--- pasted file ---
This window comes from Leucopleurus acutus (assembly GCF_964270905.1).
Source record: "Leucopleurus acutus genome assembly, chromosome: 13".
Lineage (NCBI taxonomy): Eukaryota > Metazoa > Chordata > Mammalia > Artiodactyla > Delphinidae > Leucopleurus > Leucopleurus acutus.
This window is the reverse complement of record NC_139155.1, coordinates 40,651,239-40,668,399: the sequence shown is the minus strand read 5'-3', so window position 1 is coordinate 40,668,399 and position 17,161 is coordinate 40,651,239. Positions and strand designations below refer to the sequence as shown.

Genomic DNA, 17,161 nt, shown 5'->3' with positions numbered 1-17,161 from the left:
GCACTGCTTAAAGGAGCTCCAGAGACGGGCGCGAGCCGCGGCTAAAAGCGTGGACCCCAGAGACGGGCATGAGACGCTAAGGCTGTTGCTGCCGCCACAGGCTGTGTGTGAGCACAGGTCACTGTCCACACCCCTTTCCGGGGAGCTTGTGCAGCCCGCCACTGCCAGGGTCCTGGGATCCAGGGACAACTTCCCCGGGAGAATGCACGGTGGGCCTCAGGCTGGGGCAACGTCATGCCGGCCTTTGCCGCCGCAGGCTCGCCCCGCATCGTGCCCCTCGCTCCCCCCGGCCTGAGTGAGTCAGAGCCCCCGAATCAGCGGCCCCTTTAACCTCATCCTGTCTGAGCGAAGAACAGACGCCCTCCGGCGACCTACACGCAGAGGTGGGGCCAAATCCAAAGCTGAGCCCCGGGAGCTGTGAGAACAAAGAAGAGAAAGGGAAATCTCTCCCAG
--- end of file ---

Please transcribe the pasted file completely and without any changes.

This window comes from Leucopleurus acutus (assembly GCF_964270905.1).
Source record: "Leucopleurus acutus genome assembly, chromosome: 13".
Lineage (NCBI taxonomy): Eukaryota > Metazoa > Chordata > Mammalia > Artiodactyla > Delphinidae > Leucopleurus > Leucopleurus acutus.
This window is the reverse complement of record NC_139155.1, coordinates 40,651,239-40,668,399: the sequence shown is the minus strand read 5'-3', so window position 1 is coordinate 40,668,399 and position 17,161 is coordinate 40,651,239. Positions and strand designations below refer to the sequence as shown.

Genomic DNA, 17,161 nt, shown 5'->3' with positions numbered 1-17,161 from the left:
GCACTGCTTAAAGGAGCTCCAGAGACGGGCGCGAGCCGCGGCTAAAAGCGTGGACCCCAGAGACGGGCATGAGACGCTAAGGCTGTTGCTGCCGCCACAGGCTGTGTGTGAGCACAGGTCACTGTCCACACCCCTTTCCGGGGAGCTTGTGCAGCCCGCCACTGCCAGGGTCCTGGGATCCAGGGACAACTTCCCCGGGAGAATGCACGGTGGGCCTCAGGCTGGGGCAACGTCATGCCGGCCTTTGCCGCCGCAGGCTCGCCCCGCATCGTGCCCCTCGCTCCCCCCGGCCTGAGTGAGTCAGAGCCCCCGAATCAGCGGCCCCTTTAACCTCATCCTGTCTGAGCGAAGAACAGACGCCCTCCGGCGACCTACACGCAGAGGTGGGGCCAAATCCAAAGCTGAGCCCCGGGAGCTGTGAGAACAAAGAAGAGAAAGGGAAATCTCTCCCAG